These ratings will upset people. It will overturn popularly held conceptions of states traditionally considered ‘gun friendly.’ Imagine if a state got a mark down every time you had to leave your gun in the car, unload it, or simply leave it at home. That’s how this list works, after a fashion. States gained or lost points for their lack or presence of certain laws, how easy it is to get a permit, and how strictly or loosely open/concealed carry is regulated.
My ratings are weighted towards the states where one who holds a concealed carry permit can legally carry a firearm, in any manner, in the most places possible. The less restrictions, the better. Each state is rated in comparison to the other states, not off a universal standard. This list is subjective and your mileage may vary. Basically, the one general rule of thumb I used could be described as: How many places can I carry a firearm, either openly or concealed, and with the least confusion by business owners or police? I also wanted to tackle the popular conception that simply having a form of “Constitutional carry” automatically puts a state at the top of the list by showing all the ‘catches’ to where one can actually carry.
Freedom to Carry
This category looks at the states with the least restrictions of places people can carry, either openly or concealed.
Best over-all states: 1, Utah; 2, Idaho; 3, Nevada; 4, Arizona
Utah takes the list, despite requiring unlicensed open carry to be unloaded, because the protections for those with concealed firearm permits and lack of gun-free zones surpasses all other states. State preemption is so strong that open carry by permittees at schools and colleges is legal instead of requiring the guns to be concealed. Idaho is a close second and would be in first place if they had a stronger campus carry law.
Nevada takes third because the only restrictions are no campus carry and government buildings can post ‘no guns’ signs and prohibit concealed carry, but not open carry. Arizona, traditionally ranked highly for having ‘Constitutional’ permitless concealed carry, falls short because of the amount of restrictions, such as bars/restaurants and posted government buildings, where you cannot carry.
Least concealed carry restrictions: 1, Utah; 2, Idaho; 3, Nevada; 4, Colorado
Montana, New Mexico, and Wyoming all restrict concealed carry in far too many places, while openly carried firearms are legal and haven’t caused any apparent problems. Ironically, while Colorado law is quite unfriendly to open carry, concealed carry is well protected, even within liberal Denver.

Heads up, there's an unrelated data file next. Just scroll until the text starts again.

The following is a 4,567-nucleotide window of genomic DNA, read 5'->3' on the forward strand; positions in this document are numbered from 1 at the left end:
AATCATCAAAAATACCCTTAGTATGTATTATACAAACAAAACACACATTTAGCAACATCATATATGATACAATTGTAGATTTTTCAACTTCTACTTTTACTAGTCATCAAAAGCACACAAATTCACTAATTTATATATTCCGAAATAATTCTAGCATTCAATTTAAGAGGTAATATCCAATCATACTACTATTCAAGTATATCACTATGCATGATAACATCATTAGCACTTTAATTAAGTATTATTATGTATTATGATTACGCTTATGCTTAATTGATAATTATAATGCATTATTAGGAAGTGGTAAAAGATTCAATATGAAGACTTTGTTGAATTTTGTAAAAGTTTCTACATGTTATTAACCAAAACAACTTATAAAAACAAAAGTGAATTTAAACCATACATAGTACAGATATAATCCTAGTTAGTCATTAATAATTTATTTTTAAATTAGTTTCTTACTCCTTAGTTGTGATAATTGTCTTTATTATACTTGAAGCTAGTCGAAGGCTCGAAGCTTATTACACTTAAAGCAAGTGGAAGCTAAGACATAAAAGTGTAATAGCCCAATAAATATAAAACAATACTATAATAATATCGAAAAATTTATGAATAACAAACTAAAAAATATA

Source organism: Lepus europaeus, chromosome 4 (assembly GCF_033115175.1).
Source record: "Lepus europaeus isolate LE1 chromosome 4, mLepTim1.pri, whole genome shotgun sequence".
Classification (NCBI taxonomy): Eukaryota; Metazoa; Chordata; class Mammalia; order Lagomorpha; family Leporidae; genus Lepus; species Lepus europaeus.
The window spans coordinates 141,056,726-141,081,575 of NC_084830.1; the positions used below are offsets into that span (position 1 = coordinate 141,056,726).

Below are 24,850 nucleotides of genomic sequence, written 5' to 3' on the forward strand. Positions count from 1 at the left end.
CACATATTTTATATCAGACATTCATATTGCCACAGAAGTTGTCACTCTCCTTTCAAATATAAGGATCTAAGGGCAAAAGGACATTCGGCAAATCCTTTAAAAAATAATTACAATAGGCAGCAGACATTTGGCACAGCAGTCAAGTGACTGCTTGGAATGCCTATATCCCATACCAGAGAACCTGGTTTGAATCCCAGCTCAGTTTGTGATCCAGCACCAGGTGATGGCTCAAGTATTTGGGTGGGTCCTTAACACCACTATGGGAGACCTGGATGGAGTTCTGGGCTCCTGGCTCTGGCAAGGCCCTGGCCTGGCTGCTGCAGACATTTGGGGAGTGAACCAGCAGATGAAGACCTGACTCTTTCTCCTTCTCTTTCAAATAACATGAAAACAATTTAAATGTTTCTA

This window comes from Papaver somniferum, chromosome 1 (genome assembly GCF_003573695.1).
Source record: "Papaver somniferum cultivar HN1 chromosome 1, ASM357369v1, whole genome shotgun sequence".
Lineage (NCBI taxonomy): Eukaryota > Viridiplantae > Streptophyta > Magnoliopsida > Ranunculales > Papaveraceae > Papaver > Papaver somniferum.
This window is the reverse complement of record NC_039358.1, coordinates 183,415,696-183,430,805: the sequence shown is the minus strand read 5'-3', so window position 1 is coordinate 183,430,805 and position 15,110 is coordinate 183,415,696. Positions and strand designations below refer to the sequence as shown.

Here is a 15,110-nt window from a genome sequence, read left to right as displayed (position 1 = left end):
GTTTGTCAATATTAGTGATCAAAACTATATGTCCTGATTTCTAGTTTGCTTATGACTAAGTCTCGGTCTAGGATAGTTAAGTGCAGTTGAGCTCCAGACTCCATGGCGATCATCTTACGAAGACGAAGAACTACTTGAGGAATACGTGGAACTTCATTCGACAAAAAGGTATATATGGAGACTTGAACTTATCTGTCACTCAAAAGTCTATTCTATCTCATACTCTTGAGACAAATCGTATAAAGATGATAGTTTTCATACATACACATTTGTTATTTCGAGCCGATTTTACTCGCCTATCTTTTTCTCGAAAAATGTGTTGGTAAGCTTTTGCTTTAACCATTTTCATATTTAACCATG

Washington has the easiest permit to get, while Utah's permit is recognized by the most states (a popular choice for non-resident permits). New Mexico has the hardest and most onerous process.
Best open carry states: 1, Idaho; 2, Wyoming, 3, Nevada; 4, Montana
Idaho and Wyoming basically don’t regulate open carry at all, and Idaho has cemented open carry as the constitutionally protected form of carry with the court case Re: Brickey. Nevada places ahead of Montana only because Montana has some concealed carry laws businesses or police confuse with prohibiting open carry in a few incidents I’ve researched. Utah would be the worst due to unloaded, open carry being required, but if you have a permit, it’s the best.
Best and Worst One Attribute
The How and Why
Arizona has been widely praised as a land friendly to the carry of a gun. In contrast to Texas, which only legalized open carry this year, or California, Arizona certainly is gun-friendly. Most of the praise has been for “constitutional carry” or permitless concealed carry. While open carry has always been legal in Arizona, and somewhat more common than in other states, permitless concealed carry was only approved in 2010. Having permitless concealed carry doesn’t elevate it above the rest of the states, which restrict firearms in fewer locations. Simply having permitless carry for anyone over 21 does not invalidate the other restrictions.
In particular, I add a lot of weight to being able to carry while drinking (or eating dinner, as the case may be) because at the times and places people usually do these things, they can become crime victims. It’s a legitimate use of government power to prohibit carrying a firearm while intoxicated, but experience from other states, such as Nevada and Utah, where bar/restaurant hasn’t caused widespread problems, doesn’t justify Arizona’s ban.
Arizona falls far short of top place because of all the caveats when/where you can carry. Not being able to freely carry at dinner or while drinking takes away the whole appeal of visiting Arizona and going out for a drink for me. Arizona is actually far more regulated than most people think, so sorry, it does not take top place.
On a subjective basis, Colorado is tied for last place with New Mexico, however statistically, I have graded Colorado higher because it has an easier concealed carry permit process and affords concealed carry a lot of legal protection.